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As ServiceNow’s Senior Deputy Chief Financial Officer Gina Mastantuono, Muindi helps oversee the company’s $ 4 billion investment portfolio. He pitched the idea of ​​the racial equity fund to Mastantuono, saying ServiceNow’s investment in racial justice should generate measurable results. One way to maintain the honesty of the program would be to ensure that the company’s racial equity loan portfolio has achieved a market-based return.

As CFO, Mastantuono is responsible not only for ensuring the financial well-being of ServiceNow, but also for leading and measuring its financial impact. In this sense, it guarantees the company’s commitment to invest in communities and funds in a way that helps people create positive change.

“Our investors, customers and employees expect us to make an impact on our company and our world in a way that goes far beyond simple quarterly profits,” said Mastantuono. “I am proud to be part of an organization that is ready to put its money where its heart is.”

Capital inequity

The need is great. Minority-owned businesses are less likely to receive loans and receive smaller amounts than non-minority businesses, according to research of the Minority Business Development Agency of the United States Department of Commerce. Minority-owned businesses are also more likely to be turned down for loans and more likely to face higher interest rates.

But how can companies convince banks to lend to these communities and companies? One is to deposit cash in the banks themselves.

Experts say, however, that this is not enough. On the one hand, banks can only have a limited number of deposits before they need to raise additional capital. Even so, there is no guarantee that the capital and deposits will be used to finance business loans in the targeted communities.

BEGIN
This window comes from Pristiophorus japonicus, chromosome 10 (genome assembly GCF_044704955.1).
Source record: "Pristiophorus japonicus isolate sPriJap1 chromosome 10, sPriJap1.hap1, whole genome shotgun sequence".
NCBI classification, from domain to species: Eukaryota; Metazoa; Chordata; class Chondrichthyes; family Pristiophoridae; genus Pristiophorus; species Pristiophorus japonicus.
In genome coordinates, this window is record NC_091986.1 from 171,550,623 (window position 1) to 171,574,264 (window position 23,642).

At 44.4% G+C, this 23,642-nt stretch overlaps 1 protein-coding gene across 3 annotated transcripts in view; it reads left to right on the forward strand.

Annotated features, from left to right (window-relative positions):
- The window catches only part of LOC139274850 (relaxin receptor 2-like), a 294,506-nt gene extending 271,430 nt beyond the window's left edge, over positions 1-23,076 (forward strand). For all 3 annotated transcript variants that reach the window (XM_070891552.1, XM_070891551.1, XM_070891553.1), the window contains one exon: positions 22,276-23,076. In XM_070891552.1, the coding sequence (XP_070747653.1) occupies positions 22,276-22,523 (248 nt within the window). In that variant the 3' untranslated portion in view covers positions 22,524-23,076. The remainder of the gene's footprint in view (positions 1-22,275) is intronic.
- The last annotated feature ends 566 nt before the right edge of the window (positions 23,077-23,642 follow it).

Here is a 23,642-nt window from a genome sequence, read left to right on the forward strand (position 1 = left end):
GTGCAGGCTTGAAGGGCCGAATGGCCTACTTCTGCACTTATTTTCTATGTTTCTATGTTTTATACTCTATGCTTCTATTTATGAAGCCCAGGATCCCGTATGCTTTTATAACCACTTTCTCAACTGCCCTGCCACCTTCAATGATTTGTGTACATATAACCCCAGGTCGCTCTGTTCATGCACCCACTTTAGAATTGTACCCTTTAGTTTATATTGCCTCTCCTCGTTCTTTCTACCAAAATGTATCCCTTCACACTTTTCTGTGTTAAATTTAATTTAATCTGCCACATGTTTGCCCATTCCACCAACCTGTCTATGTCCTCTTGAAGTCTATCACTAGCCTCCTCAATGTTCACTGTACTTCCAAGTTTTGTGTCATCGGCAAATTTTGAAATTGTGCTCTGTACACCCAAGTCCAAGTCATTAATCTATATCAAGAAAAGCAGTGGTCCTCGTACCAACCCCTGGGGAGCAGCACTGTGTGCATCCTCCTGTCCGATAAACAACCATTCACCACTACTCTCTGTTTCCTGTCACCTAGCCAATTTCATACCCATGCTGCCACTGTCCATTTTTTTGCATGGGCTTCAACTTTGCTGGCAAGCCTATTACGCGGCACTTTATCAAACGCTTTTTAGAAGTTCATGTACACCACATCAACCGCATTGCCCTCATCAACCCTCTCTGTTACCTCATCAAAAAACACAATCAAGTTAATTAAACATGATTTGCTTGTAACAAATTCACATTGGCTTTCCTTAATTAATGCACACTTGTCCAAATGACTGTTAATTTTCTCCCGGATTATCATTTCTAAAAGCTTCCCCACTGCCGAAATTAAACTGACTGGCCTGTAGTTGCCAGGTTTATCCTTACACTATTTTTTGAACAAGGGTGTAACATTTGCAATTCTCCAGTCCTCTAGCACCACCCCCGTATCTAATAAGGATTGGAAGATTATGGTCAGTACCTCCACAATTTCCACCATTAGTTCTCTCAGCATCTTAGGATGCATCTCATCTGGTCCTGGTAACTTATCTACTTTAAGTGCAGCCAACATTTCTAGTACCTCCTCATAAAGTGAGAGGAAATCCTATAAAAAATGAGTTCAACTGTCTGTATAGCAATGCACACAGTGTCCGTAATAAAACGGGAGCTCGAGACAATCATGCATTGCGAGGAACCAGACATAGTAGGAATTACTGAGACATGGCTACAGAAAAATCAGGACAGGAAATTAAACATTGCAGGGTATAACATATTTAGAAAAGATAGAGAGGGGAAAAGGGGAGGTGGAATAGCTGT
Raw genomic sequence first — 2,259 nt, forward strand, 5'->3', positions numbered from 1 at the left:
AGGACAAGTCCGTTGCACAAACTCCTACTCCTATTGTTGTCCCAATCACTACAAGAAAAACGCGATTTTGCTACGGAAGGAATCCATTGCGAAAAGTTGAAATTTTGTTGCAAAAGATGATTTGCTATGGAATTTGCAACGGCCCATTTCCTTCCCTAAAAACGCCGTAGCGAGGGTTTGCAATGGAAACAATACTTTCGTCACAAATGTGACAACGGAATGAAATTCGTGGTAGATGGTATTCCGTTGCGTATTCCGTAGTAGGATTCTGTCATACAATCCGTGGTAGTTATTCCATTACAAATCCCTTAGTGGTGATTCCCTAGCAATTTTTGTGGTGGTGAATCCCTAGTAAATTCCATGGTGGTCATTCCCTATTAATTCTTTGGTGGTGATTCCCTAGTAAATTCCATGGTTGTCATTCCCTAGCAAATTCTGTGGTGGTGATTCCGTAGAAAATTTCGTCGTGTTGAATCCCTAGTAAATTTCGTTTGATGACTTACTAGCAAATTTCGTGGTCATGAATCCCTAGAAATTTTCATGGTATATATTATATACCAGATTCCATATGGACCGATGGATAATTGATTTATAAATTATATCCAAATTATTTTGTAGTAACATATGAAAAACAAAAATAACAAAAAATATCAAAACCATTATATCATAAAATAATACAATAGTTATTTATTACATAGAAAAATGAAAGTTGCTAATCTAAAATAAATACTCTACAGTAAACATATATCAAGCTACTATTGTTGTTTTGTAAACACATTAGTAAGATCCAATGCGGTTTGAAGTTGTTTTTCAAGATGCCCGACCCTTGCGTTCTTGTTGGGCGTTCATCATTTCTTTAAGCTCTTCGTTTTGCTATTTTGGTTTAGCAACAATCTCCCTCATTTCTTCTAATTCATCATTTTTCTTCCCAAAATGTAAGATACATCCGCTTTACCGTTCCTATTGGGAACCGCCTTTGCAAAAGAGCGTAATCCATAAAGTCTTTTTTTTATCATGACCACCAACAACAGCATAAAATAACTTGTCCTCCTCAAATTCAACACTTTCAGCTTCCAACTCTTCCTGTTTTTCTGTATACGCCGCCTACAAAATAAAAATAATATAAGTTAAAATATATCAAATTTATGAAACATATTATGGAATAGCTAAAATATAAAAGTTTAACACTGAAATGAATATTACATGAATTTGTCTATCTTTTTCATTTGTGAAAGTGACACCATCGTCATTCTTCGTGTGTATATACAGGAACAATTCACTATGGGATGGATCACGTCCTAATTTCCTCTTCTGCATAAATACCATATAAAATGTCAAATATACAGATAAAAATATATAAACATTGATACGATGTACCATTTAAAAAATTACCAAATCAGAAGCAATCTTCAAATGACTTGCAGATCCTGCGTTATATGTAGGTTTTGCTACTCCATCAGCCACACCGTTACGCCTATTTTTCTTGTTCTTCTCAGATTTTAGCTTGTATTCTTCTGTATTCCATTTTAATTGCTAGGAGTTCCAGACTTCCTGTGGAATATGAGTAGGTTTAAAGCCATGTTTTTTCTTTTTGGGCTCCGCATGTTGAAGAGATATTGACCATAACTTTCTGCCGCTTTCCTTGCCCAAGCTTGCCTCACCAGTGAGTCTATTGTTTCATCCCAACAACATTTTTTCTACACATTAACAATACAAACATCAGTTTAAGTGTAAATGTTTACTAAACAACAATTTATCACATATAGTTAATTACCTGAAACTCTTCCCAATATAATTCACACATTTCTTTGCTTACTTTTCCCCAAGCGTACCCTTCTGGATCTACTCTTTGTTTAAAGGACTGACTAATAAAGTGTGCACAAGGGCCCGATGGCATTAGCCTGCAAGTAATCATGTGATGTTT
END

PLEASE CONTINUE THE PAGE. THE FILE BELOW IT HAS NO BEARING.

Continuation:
“While many community investment practitioners and advocates have applauded corporate deposits in black-owned banks, there is also a growing consensus that more needs to be done to truly strengthen these institutions,” according to the report. a recent report by the Federal Reserve Bank of New York.

“To strengthen the balance sheets of financial intermediaries, private investors should… provide capital to support the net assets of loan funds,” the report said.

In other words, companies can help banks make riskier loans by acquiring the loans themselves. Banks can protect their balance sheets and raise additional capital to make more loans without having to touch their deposits.

“We have to allow the whole system to move capital,” Muindi said. “We want to be part of their financial supply chain. We want to plant the seeds of the next Black Wall Street by connecting small black banks to bigger financial institutions.”

Partnership with RBC

As Muindi began to structure his fund, he ran into another problem. There was a shortage of community banks with the experience to provide targeted loans to benefit minority communities.

Since 2008, the number of black-owned banks has declined 49%, while the number of banks overall has declined 38% to 5,116, according to a study by the Urban Institute. In the first quarter of 2020, there were only 21 black-owned banks, a drop of 9% from 2018.

ServiceNow therefore decided to partner with RBC GAM, which has 20 years of experience in impact investing.

“We are at the intersection of generating competitive returns and social impact,” says Frye, the investment portfolio manager.

RBC GAM’s Access Capital Community Investment Fund currently manages $ 1.9 billion in assets and expects to double in five years. Last year, the AAA-rated fund achieved a gross market return of 5.53% by investing in projects offering affordable rental housing, housing for low- and moderate-income buyers, small business loans and nursing home beds.

Frye says some people think such funds are risky. In reality, these are “very liquid fixed income solutions that don’t have to be complex or difficult,” she says.

The challenge is to attract more businesses and high net worth individuals to these funds, Frye says. “Everyone will need to increase impact investing. ”